Sunday, March 11, 2012

Victor Horton's Idea: The Story That Started It All

James Keeline has recently published "Victor Horton's Idea," which was Edward Stratemeyer's first long story. The story is important, for it was the beginning of Edward Stratemeyer's career. Without Stratemeyer, our favorite series books, including Nancy Drew and the Hardy Boys, would never have existed. We can go further and conclude that many of our favorite series books that were not connected to the Stratemeyer Syndicate would likely never have existed.

Here, James Keeline explains the importance of this release:
We just released our annotated illustrated edition of Edward Stratemeyer's first professional long story, "Victor Horton's Idea." Although the story is only 18,000 words, I have added annotations, vintage illustrations, and maps so readers can follow along. I have also written a 50-page introduction and added about 26 pages of vintage ads for Stratemeyer's books. It is offered as a 6x9" paperback ($14.99) and hardcover with dust jacket ($24.99). If Stratemeyer had not made this sale in early 1889 for $75, it is quite likely that he would not have continued to establish a professional career that would include 160 of his stories published as books and hundreds more produced through the Stratemeyer Syndicate. Few series of the twentieth century had continuing characters but this is something he refined well beginning with the Rover Boys and his success in this led to competition that includes the books many of us collect. In a way, our field of collecting is due to the sale of this one story. Stratemeyer wanted to buy it back but the publisher would not agree so Edward could never issue it as a book. This is the first time this story has been so issued.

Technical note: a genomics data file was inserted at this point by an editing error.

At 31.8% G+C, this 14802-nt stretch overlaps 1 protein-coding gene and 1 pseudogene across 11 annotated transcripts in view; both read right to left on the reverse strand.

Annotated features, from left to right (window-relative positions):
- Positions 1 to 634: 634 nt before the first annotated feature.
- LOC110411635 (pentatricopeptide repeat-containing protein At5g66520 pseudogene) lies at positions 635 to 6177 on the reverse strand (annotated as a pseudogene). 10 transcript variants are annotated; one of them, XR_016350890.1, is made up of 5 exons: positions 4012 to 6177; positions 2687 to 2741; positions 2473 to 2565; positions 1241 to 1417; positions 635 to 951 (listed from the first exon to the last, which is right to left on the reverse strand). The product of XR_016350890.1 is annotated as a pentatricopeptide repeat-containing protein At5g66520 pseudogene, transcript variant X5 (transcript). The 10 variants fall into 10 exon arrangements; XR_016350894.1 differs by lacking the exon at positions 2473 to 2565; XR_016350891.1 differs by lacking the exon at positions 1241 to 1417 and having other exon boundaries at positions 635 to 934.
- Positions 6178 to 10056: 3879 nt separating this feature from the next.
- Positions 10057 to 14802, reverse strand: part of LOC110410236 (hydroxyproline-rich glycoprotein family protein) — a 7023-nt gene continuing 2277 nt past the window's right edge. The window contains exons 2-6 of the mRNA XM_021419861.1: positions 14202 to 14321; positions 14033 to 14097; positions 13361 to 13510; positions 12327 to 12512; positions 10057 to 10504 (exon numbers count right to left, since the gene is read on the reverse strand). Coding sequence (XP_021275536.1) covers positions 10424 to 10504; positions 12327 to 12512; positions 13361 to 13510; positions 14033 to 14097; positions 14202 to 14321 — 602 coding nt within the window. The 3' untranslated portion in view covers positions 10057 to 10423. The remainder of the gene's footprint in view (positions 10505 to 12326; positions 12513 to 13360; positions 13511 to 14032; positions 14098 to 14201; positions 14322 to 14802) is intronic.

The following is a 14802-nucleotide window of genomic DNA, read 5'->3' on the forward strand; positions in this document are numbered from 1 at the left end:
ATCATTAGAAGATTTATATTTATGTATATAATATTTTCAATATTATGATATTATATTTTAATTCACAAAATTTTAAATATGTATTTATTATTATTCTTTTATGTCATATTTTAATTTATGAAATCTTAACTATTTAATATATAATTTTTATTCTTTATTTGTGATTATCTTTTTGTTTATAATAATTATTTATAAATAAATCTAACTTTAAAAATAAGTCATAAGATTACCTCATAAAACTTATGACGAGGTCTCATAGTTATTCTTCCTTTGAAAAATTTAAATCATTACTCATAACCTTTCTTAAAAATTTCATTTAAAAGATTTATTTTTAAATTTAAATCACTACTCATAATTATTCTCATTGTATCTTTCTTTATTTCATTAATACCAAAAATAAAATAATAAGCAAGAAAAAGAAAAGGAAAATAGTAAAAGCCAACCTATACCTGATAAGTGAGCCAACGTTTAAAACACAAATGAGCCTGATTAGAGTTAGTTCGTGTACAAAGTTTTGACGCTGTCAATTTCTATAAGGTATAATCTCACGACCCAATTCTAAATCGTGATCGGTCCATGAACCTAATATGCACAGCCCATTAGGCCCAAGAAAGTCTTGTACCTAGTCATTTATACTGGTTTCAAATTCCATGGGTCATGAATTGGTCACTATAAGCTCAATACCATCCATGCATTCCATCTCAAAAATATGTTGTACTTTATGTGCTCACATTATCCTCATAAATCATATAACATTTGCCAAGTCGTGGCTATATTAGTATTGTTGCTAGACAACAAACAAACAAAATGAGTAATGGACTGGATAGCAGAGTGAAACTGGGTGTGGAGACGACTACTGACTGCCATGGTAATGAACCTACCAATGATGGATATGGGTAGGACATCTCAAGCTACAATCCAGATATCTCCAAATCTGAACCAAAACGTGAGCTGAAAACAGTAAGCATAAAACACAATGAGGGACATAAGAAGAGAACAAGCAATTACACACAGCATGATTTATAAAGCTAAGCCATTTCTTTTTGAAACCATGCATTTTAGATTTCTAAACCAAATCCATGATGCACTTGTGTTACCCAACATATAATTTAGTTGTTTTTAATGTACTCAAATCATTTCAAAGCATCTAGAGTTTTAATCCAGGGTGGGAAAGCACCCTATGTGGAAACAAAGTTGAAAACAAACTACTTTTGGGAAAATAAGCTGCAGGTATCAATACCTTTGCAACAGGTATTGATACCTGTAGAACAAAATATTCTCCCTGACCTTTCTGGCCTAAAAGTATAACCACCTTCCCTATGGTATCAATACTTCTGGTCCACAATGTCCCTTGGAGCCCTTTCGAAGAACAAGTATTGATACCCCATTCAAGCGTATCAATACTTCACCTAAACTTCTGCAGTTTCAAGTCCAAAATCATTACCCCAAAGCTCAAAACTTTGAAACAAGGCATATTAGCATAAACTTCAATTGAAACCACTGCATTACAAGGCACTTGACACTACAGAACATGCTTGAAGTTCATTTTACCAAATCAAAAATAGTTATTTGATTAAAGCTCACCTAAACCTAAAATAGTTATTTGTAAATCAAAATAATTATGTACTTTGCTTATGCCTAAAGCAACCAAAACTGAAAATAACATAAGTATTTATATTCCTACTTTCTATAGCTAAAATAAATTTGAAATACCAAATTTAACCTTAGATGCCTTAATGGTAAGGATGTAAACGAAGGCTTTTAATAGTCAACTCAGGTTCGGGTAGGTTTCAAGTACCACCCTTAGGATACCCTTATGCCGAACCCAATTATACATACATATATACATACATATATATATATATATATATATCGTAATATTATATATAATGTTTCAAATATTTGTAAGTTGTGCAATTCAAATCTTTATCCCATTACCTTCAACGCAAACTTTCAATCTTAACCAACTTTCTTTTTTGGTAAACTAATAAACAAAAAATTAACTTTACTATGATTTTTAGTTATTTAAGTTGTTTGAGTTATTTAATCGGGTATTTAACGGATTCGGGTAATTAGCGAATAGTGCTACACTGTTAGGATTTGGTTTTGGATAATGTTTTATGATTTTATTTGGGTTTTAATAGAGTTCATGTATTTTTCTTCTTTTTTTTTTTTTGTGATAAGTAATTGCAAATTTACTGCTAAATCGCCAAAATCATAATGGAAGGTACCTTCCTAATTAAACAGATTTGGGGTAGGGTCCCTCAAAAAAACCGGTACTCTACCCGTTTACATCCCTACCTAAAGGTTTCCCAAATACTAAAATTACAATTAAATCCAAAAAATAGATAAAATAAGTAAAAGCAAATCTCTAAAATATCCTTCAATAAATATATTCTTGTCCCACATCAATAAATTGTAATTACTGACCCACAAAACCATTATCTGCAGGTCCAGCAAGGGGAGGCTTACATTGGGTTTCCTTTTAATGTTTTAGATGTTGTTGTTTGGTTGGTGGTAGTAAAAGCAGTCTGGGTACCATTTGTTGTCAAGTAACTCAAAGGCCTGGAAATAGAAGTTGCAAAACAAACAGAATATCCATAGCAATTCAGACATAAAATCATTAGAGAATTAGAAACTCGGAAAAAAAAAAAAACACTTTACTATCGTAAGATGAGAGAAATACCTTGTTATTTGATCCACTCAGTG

This book is the first in a series of reprints under the 24 Palmer Street Press imprint as Lulu print on demand volumes. The name of the imprint is derived from the address where he lived with his parents from at least 1876 to the end of 1890 and where he did his amateur writings and his earliest professional writings. It is dedicated to reprinting early and scarce Stratemeyer texts. The next book will be Holiday Stories for Boys, Volume 1 which has 13 short stories he wrote in the 1890s for the Newark Sunday Call.
The book can be purchased from 24 Palmer Street Press.

1 comment:

Paula said...

Thanks! This is very interesting and good to know!